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    prefix "A"

    Hi: there are some words which seem to me to be linked one way or another, and as a result, they are likely to be synonym but with slights differences. wake and awake, rouse and arouse are just two groups of them. My question is: Is there any best way to grasp the difference of inherent meaning of such pair of words? that is to say, what's the exact meaning of prefix "a" in such cases? The definitions in dictionaries are too "formal" for me, so could you explain as simple as possible, please?

  1. CarloSsS's Avatar
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    Re: prefix "A"


    The meaning of the A- prefix in the words that you gave (awake, arouse) emphasizes that the action happened only once, that it's a one-time action. The use of A- is similar to the adverbial particle "up" that is used nowadays instead. Mind you, you can't use the prefix A- to form a new phrase, while you can do this with "up".

    This is only one of the meanings of the A- prefix. It's a much more complex topic, but I hope I answered what you wanted to know.

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    Re: prefix "A"

    ***** NOT A TEACHER *****

    Here are some ideas from various experts. I have emphasized certain words by underlining them.

    (1) "An old ... prefix, not referring to an act as a whole, but only to the beginning or end: She arose (rose up); They abided by their beliefs (remained faithful to the end); She awoke (became awake).

    The Random House College Dictionary (1982).

    (2) "By the use of the prefix, the meaning of ["rise"] becomes more intensified." / "Today "rise" has almost supplanted the use of the verb "arise." / "Arise" usually combines with negative words: "Misunderstandings sometimes arose between judge and counsel [lawyer]."

    Source: (A)rise and (A)wake / An Investigation of Two Verb Pairs by Alexander Lakaw. (His dissertation is on the Web)

    (3) Some people suggest that "rouse" is more often used literally: "Once roused [or "aroused'], nobody could go back to sleep." Some people suggest that "arouse" is more figurative: We aroused [or "roused"] the neighbors. [My note: Be careful of the verb "arouse." Sometimes it refers to romantic feelings. The forum rules are very strict, so I cannot explain further.]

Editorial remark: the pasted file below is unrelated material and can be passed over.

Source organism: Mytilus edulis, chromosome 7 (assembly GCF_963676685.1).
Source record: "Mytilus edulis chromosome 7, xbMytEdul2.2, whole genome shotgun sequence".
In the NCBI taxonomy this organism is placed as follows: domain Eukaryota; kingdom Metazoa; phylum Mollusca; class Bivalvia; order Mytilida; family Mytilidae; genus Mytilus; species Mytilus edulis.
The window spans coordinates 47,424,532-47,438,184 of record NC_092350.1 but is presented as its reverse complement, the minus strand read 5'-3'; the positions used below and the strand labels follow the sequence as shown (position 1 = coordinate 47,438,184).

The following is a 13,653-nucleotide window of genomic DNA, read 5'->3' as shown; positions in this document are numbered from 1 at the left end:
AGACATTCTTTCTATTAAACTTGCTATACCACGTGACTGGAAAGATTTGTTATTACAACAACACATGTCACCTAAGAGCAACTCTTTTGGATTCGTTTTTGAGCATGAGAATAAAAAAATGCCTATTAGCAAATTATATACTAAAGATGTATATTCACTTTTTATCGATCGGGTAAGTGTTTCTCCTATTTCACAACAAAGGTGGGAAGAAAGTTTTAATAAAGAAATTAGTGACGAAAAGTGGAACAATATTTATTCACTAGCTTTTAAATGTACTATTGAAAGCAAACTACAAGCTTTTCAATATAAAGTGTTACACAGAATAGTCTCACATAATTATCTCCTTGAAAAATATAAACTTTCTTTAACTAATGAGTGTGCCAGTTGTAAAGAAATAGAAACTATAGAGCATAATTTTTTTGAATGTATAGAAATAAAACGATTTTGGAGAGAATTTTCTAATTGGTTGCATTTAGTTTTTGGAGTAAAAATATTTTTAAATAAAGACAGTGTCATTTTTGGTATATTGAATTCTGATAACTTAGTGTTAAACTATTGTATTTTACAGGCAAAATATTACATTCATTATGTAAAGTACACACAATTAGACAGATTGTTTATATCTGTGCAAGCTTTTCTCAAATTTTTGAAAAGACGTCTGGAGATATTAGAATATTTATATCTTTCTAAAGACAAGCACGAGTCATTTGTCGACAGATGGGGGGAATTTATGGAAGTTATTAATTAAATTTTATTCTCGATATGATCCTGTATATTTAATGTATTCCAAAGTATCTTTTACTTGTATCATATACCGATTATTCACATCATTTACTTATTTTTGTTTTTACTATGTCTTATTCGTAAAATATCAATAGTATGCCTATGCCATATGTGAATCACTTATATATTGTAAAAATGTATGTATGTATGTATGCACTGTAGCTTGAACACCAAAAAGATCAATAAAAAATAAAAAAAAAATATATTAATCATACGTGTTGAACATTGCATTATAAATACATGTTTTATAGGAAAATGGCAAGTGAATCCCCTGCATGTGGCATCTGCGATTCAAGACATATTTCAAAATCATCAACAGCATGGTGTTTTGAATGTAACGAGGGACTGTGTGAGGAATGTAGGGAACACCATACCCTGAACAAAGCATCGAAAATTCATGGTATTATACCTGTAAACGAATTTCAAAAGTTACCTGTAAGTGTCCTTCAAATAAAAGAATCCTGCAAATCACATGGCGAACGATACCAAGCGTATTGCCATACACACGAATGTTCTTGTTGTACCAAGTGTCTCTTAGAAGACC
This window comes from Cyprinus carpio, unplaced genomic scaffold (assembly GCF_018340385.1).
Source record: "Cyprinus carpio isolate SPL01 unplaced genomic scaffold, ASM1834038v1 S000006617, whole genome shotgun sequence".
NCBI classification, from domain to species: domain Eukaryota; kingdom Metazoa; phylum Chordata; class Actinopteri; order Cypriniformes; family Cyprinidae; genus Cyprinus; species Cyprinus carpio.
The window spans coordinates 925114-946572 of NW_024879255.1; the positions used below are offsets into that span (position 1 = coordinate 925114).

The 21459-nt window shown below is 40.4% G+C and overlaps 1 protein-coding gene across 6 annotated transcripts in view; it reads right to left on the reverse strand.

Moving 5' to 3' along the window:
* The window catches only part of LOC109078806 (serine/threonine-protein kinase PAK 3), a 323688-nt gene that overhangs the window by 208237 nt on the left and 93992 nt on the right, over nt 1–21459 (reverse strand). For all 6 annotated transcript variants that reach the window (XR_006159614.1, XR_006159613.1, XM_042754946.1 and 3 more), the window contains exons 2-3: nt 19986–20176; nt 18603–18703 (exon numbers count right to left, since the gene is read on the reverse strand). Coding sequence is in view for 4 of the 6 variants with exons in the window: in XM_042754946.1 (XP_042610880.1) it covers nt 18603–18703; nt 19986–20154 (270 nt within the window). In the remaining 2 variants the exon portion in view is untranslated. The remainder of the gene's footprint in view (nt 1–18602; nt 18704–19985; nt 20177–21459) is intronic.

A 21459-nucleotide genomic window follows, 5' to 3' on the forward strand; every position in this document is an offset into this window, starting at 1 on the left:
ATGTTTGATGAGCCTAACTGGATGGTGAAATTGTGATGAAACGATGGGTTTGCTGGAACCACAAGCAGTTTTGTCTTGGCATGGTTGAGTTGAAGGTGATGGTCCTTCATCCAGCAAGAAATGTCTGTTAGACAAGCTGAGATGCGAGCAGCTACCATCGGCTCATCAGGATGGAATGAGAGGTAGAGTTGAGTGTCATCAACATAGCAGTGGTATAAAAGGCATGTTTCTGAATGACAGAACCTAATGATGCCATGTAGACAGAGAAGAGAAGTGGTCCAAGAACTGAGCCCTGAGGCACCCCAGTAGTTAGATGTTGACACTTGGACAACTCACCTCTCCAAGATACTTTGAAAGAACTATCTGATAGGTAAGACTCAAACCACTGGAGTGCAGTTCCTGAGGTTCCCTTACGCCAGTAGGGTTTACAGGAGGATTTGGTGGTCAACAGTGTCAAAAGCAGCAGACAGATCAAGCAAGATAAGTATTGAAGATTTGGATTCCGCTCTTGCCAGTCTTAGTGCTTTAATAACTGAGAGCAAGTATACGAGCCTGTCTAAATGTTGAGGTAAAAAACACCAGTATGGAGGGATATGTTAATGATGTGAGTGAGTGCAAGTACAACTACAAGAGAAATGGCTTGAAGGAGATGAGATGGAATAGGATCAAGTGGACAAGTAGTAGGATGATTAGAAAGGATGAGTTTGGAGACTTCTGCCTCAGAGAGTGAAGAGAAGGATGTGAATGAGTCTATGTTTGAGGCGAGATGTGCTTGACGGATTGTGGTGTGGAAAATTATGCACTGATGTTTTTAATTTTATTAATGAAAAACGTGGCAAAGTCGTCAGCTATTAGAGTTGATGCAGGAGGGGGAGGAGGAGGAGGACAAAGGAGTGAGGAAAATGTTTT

Source: The Columbia Guide to Standard American English by Kenneth G. Wilson (1993). Columbia University Press of New York.

    (4) "Wake" is the common, everyday word: "Wake me at seven" and "The fire engines woke [up] the baby." / "Awake" is used in poetic senses: He will awake no more." [My note: I guess that means he is dead.] / "Awake" is also figurative. [Here is an example from the Web: "The medical profession is awaking to its social responsibility in ...."]

    Source: Dos, Dont's & Maybes of English Usage (1977) by Theodore M. Bernstein with the assistance of Marylea Meyersohn and Bertram Lippman.

    (5) In "arise," "arouse," and "awake," the "force of this prefix naturally becomes merely intensive."

    Source: A Higher English Grammar (1891) by Alexander Bain. Google eBook

    (6) In "arise," "arouse," await," "awake," etc., the "meaning has become vague [not clear], but seems in some words to be initiative [to start], in others intensitive, and in "a-rise" the "a" apparently = "up."

    Source: English Grammar, Historical and Analytical (1878) by Joseph Gostwick. Google eBook.

    (7) One expert says that the "a" in words such as "arise," "arouse," "abide," "await," "awake," etc. expresses "more or less of additional expressiveness." [My note: Today, one might say "I am weary [tired] of life." This expert says that Shakespeare used the word "aweary," which gives "additional expressiveness" or emotion. I do not think that we use "aweary" today in regular speech.]

    Source: The English of Shakespeare (1888) by George Lillie Craik and William James Rolfe. Google eBook.
    Last edited by TheParser; 18-Mar-2012 at 19:57.

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    Re: prefix "A"

    The Parser was being rather understated when he said that you should be careful about the word "arouse" because it can be used to describe "romantic feelings".

    To avoid accidental embarrassment, I would say that you need to know that it is used to denote "sexual excitement".

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